|Title:||United States wood components markets in percentages for 1984, 2006, and 2011|
|Source:||Wood & Wood Products|
Start of full article - but without data
Changing wood component markets
1984 2006 2011
Cabinetry XX% XX% XX%
Building Products XX% XX% XX%
Furniture XX% XX% XX%
Industrial Products X% X% X%
Decorative/specialty X% X% X%
Source: WCMA Market Studies
Sales for 2012 are expected to match or beat 2011 figures. That is the consensus of a majority of representatives from the major woodworking markets.
That optimism is backed by recent projections by the National Association of Home Builders (NAHB) and other groups for gains in new housing activity and remodeling projects for 2012. NAHB is forecasting that new home sales will rise XX percent in 2012.
In a recent statement, NAHB Chief Economist David Crowe noted, "The three-month moving average for new-home sales and numerous other indicators--such as builder confidence, new building activity and the razor-thin inventory of new homes for sale - show that the market is basically holding its own, and no longer moving backwards. However, many of the same challenges that builders have cited in the past continue to pose obstacles to the market's advancement, including buyers' inability to sell an existing home, consumer concerns about job security, and tight credit conditions for both building and buying new homes,"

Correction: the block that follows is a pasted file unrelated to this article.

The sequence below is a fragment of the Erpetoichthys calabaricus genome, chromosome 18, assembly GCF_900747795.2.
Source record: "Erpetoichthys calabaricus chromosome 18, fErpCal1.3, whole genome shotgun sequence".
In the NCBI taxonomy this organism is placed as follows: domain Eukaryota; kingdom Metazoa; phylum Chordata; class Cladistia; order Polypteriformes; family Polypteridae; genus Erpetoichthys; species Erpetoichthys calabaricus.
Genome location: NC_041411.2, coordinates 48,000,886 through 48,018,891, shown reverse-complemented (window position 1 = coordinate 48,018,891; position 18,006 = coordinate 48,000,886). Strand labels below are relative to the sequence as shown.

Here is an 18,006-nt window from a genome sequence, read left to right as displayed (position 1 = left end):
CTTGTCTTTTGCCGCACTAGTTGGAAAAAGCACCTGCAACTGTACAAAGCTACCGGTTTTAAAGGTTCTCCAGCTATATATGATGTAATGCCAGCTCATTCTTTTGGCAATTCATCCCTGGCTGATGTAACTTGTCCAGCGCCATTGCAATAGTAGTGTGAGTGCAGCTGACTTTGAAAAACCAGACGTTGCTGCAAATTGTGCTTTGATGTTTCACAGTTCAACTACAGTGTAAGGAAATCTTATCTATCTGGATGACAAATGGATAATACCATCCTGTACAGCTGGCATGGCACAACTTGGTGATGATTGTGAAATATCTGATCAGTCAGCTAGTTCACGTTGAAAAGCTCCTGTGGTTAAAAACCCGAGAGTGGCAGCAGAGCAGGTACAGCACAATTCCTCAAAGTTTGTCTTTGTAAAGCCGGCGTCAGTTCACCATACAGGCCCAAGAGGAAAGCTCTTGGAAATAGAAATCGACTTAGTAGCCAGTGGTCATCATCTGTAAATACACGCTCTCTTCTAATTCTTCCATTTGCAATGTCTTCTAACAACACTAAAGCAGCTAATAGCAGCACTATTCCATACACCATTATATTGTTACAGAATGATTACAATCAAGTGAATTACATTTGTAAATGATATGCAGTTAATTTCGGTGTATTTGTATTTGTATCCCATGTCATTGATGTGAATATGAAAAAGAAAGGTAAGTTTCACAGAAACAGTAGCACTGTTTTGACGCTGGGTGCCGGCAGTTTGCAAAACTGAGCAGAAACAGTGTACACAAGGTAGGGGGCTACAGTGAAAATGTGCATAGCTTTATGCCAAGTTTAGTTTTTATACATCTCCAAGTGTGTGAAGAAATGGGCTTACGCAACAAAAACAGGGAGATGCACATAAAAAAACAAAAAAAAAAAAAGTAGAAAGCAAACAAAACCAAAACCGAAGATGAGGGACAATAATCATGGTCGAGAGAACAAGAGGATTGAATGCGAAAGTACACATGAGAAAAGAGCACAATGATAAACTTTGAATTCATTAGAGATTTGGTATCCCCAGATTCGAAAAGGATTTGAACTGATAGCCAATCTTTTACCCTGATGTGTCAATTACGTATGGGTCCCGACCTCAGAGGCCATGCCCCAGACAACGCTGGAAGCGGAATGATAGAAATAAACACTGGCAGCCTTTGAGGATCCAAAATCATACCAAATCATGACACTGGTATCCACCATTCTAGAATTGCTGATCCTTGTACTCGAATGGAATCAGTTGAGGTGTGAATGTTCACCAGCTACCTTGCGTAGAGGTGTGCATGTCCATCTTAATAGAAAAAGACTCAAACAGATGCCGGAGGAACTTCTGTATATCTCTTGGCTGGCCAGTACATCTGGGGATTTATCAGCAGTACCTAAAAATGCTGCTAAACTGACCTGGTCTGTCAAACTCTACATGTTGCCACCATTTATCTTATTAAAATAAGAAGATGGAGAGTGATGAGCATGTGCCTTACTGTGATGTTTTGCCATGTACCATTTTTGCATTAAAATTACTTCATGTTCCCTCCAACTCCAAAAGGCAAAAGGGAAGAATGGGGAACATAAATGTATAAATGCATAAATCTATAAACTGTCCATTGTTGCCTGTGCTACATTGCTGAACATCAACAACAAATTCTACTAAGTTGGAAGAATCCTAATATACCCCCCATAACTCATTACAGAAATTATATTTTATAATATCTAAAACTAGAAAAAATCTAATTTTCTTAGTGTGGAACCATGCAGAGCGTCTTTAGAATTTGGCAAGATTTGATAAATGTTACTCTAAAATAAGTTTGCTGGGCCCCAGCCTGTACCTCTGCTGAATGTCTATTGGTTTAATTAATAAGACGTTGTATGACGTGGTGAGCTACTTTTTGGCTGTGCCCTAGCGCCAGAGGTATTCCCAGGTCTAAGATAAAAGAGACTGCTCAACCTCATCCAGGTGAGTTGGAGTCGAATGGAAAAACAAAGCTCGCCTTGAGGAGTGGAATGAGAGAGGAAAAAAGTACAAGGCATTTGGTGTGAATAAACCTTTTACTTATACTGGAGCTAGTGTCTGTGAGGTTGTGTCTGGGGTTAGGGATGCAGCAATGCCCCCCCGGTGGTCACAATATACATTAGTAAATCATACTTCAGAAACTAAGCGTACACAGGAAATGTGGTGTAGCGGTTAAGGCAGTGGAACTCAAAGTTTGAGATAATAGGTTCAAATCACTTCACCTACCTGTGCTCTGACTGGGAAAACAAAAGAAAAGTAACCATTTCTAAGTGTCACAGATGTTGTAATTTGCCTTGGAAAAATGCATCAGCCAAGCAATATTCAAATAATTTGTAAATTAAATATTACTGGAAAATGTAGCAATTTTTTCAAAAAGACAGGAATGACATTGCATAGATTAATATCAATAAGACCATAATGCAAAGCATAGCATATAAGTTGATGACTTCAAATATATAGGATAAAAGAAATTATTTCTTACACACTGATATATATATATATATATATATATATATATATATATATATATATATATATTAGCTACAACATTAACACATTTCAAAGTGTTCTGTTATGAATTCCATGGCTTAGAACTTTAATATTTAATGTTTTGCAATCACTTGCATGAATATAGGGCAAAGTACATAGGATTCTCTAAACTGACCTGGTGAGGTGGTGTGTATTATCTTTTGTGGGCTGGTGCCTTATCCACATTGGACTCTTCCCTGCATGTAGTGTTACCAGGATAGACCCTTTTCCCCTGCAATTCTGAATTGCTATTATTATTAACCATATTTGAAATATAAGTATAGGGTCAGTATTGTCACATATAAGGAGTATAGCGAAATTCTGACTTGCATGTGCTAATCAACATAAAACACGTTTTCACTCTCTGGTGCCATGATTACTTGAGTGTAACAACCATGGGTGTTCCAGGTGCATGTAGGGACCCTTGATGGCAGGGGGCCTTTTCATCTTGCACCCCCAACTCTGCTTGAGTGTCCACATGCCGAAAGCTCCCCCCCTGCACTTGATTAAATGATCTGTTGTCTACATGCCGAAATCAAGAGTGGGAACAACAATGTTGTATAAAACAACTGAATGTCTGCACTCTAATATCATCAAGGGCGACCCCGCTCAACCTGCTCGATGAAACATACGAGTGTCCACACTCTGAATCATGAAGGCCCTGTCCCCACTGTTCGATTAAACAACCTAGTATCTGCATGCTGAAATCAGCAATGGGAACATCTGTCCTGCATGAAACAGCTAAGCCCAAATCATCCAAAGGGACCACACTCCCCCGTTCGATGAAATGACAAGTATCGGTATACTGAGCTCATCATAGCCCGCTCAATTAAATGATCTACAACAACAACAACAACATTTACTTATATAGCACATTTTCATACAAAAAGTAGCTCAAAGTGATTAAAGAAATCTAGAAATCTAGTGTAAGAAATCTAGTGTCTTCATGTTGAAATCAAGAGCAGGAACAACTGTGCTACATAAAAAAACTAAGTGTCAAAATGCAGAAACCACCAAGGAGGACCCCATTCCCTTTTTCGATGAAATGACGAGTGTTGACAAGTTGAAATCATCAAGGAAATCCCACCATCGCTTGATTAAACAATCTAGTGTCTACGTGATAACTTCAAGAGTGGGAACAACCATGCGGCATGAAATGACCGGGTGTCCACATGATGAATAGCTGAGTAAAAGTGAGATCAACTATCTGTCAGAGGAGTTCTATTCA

Crowe added, "The residential remodeling market has been improving gradually, mirroring the trend in other segments of the housing market. Stringent lending requirements and economic uncertainty continue to be a drag on demand, but we expect a modest growth in remodeling activity to continue throughout 2012."
Cabinet Sales Hold Steady
Cabinet sales for 2012 look to be flat, with projections holding at $X billion, the same as 2011, said Dick Titus, executive vice president of the Kitchen Cabinet Manufacturers Assn. Titus said the KCMA's projection is based on an analysis of virtually all current cabinet market studies correlated with the association's monthly trend of business reports, in which XX-XX companies--accounting for XX to XX percent of the cabinet market--regularly participate.
"Cabinet manufacturers are firmly caught in the grip of the current stagnant U.S. economy, lost consumer confidence, overall unemployment and job concerns, borrowing difficulties, falling house values, and the reduced priority in Washington of housing as a policy priority and economic/employment driver for the U.S.," Titus said.